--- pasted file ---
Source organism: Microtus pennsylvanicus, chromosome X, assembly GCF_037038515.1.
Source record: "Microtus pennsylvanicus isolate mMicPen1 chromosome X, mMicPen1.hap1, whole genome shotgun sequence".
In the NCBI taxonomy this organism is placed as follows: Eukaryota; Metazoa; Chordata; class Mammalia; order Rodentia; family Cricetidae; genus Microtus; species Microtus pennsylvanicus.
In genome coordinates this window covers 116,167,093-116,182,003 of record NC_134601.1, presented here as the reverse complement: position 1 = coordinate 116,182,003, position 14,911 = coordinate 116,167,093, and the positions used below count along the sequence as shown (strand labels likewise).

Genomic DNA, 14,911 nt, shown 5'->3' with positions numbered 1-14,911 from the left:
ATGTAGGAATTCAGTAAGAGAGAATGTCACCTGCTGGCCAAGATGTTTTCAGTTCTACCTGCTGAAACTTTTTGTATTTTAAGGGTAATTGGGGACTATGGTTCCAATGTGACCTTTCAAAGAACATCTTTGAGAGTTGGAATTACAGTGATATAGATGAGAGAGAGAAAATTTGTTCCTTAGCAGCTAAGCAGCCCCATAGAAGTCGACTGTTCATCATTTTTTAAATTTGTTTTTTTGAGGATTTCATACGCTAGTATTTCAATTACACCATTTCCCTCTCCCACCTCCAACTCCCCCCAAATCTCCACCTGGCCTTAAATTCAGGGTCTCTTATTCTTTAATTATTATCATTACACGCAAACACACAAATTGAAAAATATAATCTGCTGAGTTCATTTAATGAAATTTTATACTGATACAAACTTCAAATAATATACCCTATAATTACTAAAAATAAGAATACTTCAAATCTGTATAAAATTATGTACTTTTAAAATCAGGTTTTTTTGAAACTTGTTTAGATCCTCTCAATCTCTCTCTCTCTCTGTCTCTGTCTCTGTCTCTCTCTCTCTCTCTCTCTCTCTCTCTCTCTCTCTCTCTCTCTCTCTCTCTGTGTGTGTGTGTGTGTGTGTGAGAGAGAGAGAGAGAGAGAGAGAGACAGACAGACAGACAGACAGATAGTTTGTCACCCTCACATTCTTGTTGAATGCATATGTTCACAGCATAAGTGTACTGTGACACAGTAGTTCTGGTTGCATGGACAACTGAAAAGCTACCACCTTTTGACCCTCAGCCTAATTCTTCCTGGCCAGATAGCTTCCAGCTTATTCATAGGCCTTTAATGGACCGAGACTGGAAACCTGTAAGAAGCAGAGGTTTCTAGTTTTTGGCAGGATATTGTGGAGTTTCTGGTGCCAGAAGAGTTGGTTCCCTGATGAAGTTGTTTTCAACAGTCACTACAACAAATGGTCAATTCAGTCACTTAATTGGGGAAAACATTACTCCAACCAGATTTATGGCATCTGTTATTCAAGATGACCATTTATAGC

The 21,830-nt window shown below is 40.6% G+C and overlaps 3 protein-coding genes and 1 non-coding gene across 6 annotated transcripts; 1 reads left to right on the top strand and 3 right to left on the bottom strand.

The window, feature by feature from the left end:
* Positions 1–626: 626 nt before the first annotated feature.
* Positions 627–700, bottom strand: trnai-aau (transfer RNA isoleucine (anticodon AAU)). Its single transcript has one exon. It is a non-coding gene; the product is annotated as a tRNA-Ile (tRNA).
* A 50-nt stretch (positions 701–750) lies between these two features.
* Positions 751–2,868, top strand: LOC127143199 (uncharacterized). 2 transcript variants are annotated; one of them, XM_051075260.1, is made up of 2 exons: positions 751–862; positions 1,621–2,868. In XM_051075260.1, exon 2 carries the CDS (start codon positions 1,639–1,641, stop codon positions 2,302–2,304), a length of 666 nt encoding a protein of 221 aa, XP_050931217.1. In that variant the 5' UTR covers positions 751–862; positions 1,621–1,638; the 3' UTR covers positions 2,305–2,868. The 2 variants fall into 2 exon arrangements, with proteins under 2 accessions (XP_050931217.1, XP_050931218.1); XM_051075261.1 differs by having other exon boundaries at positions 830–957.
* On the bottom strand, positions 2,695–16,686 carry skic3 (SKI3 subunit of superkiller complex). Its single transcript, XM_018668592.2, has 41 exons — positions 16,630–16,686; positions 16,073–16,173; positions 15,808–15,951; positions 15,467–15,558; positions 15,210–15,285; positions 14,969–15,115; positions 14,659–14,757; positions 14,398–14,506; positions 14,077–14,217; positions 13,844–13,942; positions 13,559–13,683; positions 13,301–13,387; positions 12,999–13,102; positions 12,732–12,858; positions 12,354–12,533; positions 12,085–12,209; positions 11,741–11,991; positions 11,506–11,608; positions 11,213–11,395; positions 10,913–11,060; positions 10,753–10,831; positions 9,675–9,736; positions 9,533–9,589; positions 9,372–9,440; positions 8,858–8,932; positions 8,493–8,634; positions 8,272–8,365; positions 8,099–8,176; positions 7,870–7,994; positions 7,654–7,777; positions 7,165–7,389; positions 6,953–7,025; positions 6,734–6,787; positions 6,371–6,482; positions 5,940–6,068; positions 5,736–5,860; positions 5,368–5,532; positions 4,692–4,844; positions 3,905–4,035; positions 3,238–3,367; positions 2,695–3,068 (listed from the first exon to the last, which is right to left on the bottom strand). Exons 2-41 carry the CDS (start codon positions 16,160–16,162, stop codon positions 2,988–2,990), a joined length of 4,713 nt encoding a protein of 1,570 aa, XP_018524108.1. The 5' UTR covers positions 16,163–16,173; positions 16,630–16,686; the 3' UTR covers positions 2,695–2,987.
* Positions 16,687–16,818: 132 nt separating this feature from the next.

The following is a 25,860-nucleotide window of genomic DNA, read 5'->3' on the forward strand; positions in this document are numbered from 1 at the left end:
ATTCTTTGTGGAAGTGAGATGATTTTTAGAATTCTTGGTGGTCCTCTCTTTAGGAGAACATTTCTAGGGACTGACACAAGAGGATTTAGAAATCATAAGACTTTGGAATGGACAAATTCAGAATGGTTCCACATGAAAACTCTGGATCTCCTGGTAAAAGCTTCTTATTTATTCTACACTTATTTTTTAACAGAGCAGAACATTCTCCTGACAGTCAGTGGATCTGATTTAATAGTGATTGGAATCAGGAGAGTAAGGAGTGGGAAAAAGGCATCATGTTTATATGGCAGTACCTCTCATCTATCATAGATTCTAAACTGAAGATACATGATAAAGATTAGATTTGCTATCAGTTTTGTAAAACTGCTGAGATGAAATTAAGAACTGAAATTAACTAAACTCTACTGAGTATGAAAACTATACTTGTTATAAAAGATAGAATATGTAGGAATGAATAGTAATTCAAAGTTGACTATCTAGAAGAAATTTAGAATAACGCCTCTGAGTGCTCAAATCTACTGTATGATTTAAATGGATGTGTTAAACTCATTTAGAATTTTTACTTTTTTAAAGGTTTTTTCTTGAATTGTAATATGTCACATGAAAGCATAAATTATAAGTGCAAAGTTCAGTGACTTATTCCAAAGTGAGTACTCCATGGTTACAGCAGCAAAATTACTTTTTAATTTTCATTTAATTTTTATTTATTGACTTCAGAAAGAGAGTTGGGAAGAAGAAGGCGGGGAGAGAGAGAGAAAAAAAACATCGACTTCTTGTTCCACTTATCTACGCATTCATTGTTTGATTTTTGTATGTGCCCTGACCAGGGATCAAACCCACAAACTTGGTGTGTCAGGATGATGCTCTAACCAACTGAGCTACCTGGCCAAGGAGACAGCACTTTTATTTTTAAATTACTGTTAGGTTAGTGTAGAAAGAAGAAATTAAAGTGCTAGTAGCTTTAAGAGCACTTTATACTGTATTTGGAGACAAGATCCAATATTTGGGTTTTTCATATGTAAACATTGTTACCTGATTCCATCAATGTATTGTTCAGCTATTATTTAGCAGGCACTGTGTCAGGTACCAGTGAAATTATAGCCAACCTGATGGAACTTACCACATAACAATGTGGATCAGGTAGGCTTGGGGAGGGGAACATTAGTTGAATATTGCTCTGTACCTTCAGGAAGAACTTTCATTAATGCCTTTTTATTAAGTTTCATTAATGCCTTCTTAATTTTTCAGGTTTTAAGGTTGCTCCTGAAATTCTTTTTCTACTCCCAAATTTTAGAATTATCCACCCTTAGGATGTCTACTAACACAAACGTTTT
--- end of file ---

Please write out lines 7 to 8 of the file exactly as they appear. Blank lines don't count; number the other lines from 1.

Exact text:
The 21,830-nt window shown below is 40.6% G+C and overlaps 3 protein-coding genes and 1 non-coding gene across 6 annotated transcripts; 1 reads left to right on the top strand and 3 right to left on the bottom strand.

The window, feature by feature from the left end: